It’s the 14th of March and today is Pi Day … 3.14 … got it?! It’s a silly joke but, by combining maths and desserts, it points to something that we can easily forget: learning maths can be fun!
But sadly, if we don’t change the way kids learn, this is something our children are totally missing out on.
From the age of six studies show that kids feel real fear and anger as a result of a condition that’s being dubbed “mathematics anxiety”. They can even suffer physical symptoms like butterflies, a racing heart or difficulty catching their breath and it can lead to a whole host of behavioural problems in the classroom and at home. It can completely destroy the subject for children, limiting their learning, and in turn resulting in lower and lower adult numeracy levels.
According to the Nuffield Foundation report, Understanding Mathematics Anxiety, the proportion of adults with functional maths skills equivalent to a GCSE grade C has fallen from 26% in 2003 to 22% in 2011.
The problem starts early. Dr Ros McLellan, who led the interview research, notes: “Maths anxiety is very much an emotional reaction. Younger kids won’t want to go to school when they have maths classes; they get tearful and upset.”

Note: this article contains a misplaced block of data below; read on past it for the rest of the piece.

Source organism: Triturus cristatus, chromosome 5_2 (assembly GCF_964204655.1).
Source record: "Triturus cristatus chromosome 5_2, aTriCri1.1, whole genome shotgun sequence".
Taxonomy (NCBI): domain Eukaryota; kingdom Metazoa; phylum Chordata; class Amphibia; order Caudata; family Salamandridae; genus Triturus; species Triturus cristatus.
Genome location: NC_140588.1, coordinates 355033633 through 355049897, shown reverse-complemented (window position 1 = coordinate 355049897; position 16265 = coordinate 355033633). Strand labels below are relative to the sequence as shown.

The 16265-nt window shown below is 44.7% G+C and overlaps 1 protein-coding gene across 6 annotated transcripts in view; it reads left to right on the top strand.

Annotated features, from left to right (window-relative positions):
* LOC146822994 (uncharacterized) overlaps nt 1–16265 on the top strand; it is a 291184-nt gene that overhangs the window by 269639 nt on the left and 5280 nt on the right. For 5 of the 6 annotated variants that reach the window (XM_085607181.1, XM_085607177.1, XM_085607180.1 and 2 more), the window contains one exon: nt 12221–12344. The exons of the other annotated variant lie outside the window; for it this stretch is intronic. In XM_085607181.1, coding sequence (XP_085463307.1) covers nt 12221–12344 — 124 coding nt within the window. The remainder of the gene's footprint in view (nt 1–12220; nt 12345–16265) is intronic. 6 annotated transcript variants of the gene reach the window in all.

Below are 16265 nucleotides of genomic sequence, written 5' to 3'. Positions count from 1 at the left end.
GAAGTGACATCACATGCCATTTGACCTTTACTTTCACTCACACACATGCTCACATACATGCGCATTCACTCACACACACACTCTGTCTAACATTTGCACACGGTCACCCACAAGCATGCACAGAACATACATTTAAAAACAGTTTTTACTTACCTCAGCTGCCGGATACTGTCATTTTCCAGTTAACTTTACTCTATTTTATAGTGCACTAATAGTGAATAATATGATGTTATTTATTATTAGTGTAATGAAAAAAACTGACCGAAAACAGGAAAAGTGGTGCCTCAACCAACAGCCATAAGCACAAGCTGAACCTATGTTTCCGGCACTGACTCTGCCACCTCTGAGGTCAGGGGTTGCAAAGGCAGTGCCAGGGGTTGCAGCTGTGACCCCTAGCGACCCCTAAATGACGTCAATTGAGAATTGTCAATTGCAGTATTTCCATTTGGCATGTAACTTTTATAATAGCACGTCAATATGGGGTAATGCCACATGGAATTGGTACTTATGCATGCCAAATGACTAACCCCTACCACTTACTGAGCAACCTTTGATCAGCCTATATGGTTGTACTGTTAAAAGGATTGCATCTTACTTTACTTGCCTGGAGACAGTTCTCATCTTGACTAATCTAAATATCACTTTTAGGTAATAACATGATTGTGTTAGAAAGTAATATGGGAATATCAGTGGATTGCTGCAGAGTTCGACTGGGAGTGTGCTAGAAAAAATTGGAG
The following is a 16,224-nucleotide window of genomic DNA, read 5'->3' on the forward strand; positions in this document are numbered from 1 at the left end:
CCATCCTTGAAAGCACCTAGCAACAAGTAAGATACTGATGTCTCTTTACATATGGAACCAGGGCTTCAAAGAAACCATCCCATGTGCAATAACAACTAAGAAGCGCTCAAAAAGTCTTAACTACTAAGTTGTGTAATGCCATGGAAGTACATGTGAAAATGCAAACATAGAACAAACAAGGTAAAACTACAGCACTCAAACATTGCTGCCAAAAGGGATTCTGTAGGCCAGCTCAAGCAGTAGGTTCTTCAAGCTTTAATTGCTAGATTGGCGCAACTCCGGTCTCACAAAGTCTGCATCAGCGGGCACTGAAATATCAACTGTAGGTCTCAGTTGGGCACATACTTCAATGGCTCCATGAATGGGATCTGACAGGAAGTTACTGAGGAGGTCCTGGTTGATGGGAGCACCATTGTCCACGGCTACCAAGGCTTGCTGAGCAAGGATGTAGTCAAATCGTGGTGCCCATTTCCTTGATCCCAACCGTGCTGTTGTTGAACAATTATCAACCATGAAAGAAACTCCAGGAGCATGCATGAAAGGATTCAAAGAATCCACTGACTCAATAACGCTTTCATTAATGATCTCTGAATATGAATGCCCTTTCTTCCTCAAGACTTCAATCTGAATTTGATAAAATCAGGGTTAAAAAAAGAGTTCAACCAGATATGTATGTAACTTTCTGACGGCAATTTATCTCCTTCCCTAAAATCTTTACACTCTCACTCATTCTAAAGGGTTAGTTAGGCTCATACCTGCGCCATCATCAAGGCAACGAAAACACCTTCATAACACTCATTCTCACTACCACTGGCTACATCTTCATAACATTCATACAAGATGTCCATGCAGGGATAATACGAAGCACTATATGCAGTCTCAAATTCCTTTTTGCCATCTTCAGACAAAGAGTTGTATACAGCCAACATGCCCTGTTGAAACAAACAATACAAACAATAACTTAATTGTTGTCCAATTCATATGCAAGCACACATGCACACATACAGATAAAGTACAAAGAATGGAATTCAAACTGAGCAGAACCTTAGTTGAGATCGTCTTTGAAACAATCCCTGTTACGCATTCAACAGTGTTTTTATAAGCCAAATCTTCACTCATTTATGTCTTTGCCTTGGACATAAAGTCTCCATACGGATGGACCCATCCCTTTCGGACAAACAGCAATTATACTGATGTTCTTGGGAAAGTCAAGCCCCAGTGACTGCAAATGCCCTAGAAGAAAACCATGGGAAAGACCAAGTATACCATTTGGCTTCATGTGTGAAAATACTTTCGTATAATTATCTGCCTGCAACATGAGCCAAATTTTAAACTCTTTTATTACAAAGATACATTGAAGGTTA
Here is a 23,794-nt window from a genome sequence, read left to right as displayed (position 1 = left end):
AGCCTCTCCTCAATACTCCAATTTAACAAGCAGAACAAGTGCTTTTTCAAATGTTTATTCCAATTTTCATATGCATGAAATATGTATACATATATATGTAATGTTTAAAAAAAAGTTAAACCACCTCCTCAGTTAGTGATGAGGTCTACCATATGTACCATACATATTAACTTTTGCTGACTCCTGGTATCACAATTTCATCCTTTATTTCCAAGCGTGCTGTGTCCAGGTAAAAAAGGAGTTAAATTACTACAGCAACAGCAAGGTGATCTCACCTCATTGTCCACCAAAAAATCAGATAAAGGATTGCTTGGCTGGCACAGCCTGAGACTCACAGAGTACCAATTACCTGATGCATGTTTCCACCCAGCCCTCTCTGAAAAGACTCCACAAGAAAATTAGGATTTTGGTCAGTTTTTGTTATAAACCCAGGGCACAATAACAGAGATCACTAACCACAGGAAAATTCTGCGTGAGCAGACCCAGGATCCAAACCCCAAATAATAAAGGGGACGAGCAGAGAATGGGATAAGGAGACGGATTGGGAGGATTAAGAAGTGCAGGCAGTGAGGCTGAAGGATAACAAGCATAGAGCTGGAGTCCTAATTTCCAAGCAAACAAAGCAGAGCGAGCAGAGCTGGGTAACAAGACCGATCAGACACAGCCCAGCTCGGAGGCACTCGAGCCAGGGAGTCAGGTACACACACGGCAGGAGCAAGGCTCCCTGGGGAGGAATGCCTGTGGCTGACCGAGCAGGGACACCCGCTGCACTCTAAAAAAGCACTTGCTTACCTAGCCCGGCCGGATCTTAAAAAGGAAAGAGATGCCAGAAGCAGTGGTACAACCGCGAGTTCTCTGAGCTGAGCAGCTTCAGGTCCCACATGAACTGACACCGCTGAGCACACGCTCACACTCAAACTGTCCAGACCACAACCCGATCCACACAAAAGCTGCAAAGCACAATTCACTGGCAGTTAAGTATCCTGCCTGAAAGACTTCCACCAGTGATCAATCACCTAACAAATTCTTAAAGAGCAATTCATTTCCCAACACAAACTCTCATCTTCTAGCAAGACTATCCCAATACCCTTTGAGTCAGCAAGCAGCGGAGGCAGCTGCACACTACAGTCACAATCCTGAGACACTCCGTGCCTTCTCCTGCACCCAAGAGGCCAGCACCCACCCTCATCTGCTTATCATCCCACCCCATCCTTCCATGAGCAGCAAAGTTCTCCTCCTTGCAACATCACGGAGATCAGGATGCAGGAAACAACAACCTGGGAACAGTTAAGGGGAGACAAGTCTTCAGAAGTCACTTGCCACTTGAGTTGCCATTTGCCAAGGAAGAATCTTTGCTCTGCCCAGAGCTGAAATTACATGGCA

So, how do we try to tackle this? We make it fun! We change the way our kids learn!
Technology offers a highly effective way to remove the stigma around maths through gamified learning. If a child is using logic, numeracy skills or solving sums while playing a game that they love, the negative associations fade away and the learning comes naturally. Suddenly the classroom seems a bit less scary!
Major causes of anxiety around maths include the association with poor marks, test pressures and teasing by other kids. By embracing games, we can remove these associations and replace them with something amazing: that maths is fun (it’s just playing with numbers after all).
I often hear adults boasting about being ‘bad at maths’. This is something that drives me crazy because most of the time it’s not true; it stems from the anxiety we felt as children. As parents, we need to challenge these stereotypes and embrace fun ways for our children to learn subjects where perhaps we didn’t excel. This way we can also overcome our own anxieties about the subject and remove the emotional obstacles that limit our children’s potential.
Looking for a starting point? Why not try Chef Slash on the Azoomee app. It’s designed to help children learn percentages and improve their estimation skills by sharing portions of food equally between different numbers of people. There are pizzas, fruit and even desserts to share so it’s perfect for Pi Day!
– Douglas Lloyd, co-founder, Azoomee